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Indonesian, English, yes, Portuguese, sorry, no

Jakarta Post - April 11, 2007

Abdul Khalik, Dili – Opening his math book, Manuel da Silva, 17, discovered he had something to clarify before he could finish the homework his teacher had given him.

"I don't understand question number three," he told his teacher in Indonesian, his eyes not moving from his Indonesian-language textbook

His teacher, Jose Ribeiro, a man educated in Jakarta, explained the problem in Indonesian before walking out the door to the teachers' room in one of Dili's senior high schools.

"We have to use the Indonesian language in class because most of the textbooks we use are written in Indonesian. Sometimes we mix it with Tetum (the native language of Timor Leste) to make students understand better," Ribeiro told The Jakarta Post.

Although Timor Leste's government has declared Tetum and Portuguese the country's official languages, only a few older people use Portuguese in everyday conversation, he said.

"I don't speak Portuguese, neither do most of the teachers here, and my students certainly don't. But all of us speak Indonesian and some English.

"Although we use Tetum in everyday conversation, it can't be used in class as we have no national standard for the language and words. We could end up misinterpreting a scientific concept," he said.

He said that every educational institution, from junior high schools to universities, experienced the same problem.

The government made the teaching of Portuguese and English mandatory in schools after receiving independence from Indonesia five years ago, but this is yet to have an impact on the student's fluency.

In every press conference during Timor Leste's presidential elections, local and international journalists and observers shake their heads in disbelief when officials continue to speak in Portuguese despite the fact that even Timor Leste natives cannot understand.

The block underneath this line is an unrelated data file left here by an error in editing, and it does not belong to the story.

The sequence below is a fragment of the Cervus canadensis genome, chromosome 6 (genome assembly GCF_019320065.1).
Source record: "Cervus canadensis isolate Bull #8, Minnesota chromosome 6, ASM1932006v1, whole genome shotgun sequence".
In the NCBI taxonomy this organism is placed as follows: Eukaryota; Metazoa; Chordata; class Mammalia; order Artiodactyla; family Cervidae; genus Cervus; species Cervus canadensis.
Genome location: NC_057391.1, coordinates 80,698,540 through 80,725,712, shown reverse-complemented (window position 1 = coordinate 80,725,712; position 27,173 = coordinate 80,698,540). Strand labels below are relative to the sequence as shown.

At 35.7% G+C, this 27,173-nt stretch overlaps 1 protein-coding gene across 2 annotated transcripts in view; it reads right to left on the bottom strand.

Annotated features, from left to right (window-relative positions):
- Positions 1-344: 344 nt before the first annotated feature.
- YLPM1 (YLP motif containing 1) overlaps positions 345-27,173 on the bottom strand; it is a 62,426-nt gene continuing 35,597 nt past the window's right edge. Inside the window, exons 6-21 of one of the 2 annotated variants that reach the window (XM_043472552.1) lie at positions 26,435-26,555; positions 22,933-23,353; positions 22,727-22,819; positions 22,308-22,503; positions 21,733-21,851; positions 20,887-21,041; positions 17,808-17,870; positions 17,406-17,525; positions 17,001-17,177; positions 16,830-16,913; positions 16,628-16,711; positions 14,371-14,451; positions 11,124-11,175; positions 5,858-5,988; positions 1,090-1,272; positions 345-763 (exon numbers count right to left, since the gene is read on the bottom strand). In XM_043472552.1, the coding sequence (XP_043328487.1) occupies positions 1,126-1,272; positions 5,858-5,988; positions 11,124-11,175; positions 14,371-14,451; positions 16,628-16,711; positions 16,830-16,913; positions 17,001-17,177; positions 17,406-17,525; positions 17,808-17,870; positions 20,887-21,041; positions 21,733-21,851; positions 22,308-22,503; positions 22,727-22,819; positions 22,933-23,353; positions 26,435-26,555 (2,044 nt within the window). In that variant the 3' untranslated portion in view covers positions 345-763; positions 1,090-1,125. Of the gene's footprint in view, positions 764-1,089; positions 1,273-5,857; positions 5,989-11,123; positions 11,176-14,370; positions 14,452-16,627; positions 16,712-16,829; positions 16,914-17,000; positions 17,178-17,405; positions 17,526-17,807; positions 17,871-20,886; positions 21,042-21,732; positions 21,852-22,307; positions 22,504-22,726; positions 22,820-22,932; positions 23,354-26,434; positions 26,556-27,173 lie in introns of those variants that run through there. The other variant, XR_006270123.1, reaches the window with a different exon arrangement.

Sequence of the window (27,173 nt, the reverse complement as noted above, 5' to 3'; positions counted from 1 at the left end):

As a young citizen of Timor Leste, Vicente Pereira, 21, has experienced life under Indonesian rule and independence. He also is baffled as to why his government adopted the Portuguese language rather than Indonesian.

"We know nothing about Portugal or its language. We need books from Indonesia. I hope one day will have a book store like Gramedia here," he said, referring to Indonesia's largest bookstore and publishing house.

An expert on Timor Leste, Nugroho Katjasungkana from the Institute for Popular Education, said that while the Timor Leste government seemed to want to leave everything about Indonesia behind, people were still very much attached to Indonesia.

"They did not like Indonesia when it occupied their land. Now that they are independent, they have no reason to continue this. Most people know they need Indonesia for basic commodities. Everything from soap to gas is still being imported from Indonesia," Nugroho said.

A businesswoman from Indonesia, Utik, who has for several years ran a business in Dili with her Singaporean husband, also complained about the attitude of the many officials who tend to prioritize the Portuguese language.

"All businesspeople from Indonesia are very confused when they have to fill in documents in Portuguese as most of these documents are not translated into English. Most officials pretend they don't understand Indonesian. I mean, come on, they need Indonesian businesspeople because we are the closest neighbor," she told the Post.

Indonesian Ambassador to Timor Leste Ahmed Bey Sofwan said that Indonesia was now working on establishing a cultural and language center in Dili to monitor the development of the Indonesian language in the country.